This review has focused exclusively on the role of the basal ganglia in precision gripping. However, the contribution of other subcortical brain regions to the control of precision gripping should not be ignored. As discussed earlier in the review, the cerebellum is one region which may also assist in the regulation of grasping forces during manipulative tasks. It has been suggested that one possible role of the cerebellum may be related to the anticipatory and reactive aspects of disturbances in grip behavior (Serrien and Wiesendanger, 1999b). What the potential division of labor is between the basal ganglia and cerebellum remains unclear. One possibility is that activation in different neural pathways is associated with different classes of movement (e.g. internally versus externally guided movement generation), or specific task demands. Addressing how the cerebellum and basal ganglia function together to assist in the control of different aspects of precision gripping is an area rich for future exploration.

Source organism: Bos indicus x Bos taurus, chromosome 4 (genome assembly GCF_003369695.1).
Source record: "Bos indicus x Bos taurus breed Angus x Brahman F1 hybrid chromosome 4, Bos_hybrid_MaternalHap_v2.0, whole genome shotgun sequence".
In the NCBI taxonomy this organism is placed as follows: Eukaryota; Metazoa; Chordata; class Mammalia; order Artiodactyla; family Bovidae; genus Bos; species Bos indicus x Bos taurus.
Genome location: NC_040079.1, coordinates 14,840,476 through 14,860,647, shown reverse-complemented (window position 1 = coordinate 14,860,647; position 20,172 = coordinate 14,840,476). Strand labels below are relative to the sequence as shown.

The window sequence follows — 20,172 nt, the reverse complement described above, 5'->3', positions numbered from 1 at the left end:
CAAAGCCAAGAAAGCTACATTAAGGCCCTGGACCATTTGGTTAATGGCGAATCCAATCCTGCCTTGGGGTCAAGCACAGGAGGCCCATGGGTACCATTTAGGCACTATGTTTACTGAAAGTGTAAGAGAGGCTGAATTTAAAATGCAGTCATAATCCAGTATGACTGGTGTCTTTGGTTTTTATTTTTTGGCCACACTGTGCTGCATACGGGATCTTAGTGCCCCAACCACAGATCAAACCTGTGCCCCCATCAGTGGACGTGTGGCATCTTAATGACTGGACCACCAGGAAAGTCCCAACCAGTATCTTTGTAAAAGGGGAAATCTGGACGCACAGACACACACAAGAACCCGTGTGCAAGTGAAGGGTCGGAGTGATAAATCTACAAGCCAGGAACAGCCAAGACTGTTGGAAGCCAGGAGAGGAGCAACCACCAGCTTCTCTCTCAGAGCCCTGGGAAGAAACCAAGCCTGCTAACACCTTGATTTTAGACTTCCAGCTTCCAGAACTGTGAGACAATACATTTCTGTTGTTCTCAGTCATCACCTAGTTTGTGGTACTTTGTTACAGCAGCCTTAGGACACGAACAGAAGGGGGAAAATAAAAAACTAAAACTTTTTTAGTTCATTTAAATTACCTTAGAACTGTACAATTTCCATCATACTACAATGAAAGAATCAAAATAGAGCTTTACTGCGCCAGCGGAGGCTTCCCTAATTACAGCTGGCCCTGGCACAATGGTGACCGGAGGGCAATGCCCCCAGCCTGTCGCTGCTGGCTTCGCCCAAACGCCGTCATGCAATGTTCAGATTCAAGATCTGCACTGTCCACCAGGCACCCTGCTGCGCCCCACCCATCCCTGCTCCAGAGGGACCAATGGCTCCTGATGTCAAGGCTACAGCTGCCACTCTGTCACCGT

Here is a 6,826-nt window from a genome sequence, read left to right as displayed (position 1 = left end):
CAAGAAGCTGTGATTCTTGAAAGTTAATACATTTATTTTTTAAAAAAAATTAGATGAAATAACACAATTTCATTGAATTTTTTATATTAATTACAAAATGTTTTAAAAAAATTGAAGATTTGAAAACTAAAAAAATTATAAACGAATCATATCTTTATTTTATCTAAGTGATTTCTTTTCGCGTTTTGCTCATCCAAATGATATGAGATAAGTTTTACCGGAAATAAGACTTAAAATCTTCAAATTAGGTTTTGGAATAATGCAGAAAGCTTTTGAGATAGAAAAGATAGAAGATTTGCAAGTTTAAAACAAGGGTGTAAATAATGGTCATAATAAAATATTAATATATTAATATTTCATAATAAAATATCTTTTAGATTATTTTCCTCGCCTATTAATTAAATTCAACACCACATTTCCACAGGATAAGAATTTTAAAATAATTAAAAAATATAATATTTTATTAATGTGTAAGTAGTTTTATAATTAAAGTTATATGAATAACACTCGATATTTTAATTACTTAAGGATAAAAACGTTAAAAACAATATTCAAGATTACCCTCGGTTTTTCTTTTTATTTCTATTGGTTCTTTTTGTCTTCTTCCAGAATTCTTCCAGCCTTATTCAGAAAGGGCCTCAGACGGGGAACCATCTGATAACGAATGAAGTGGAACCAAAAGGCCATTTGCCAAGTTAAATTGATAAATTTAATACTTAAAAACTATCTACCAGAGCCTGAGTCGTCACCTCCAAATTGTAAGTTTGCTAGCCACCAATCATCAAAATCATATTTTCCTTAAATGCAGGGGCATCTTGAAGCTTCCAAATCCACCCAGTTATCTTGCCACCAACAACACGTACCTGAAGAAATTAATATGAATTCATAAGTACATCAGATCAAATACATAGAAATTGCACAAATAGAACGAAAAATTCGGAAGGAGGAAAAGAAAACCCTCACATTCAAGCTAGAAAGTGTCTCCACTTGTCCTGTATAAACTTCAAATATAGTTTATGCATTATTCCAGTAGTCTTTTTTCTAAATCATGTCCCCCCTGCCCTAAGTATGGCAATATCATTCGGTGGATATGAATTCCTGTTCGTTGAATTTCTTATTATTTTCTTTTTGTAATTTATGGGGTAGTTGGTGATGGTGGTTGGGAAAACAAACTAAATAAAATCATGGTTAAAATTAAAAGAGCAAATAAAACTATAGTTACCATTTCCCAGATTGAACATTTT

Although we have focused on precision gripping in this review, different handgrip configurations should not be ignored. The power grip for instance provides an important function during many everyday tasks. Different task requirements exist for different grip configurations: a power grip requires grasp stability during the production of high force levels whereas a precision grip is useful for the careful manipulation of small objects. Single cell recordings in non human primates has suggested that different grip configurations are controlled by different neural mechanisms (Lemon, 1993). Recent work by Kuhtz-Buschbeck et al. (2008) in humans examined cortical and sub-cortical brain activation during precision and power gripping using light force loads both with and without visual feedback present. Of the brain regions found to be active during the gripping tasks (which included primary sensorimotor cortex, dorsolateral premotor cortex, SMA and cerebellum), no region was specifically more activated during the precision gripping task than during the power gripping task. There was a relative increase in task related activation in the contralateral primary motor cortex and ipsilateral cerebellar hemisphere during the power grip relative to the precision grip. Basal ganglia activation was present during the precision and power gripping tasks performed without visual feedback, and activation was located within the ipsilateral globus pallidus and the contralateral putamen. Based on the study by Kuhtz-Buschbeck and colleagues, we would anticipate that the framework presented in Figure 4 would also exist for power grip tasks. Whether the planning and parameterization model presented in Figure 3 would also exist for power grip tasks remains to be determined.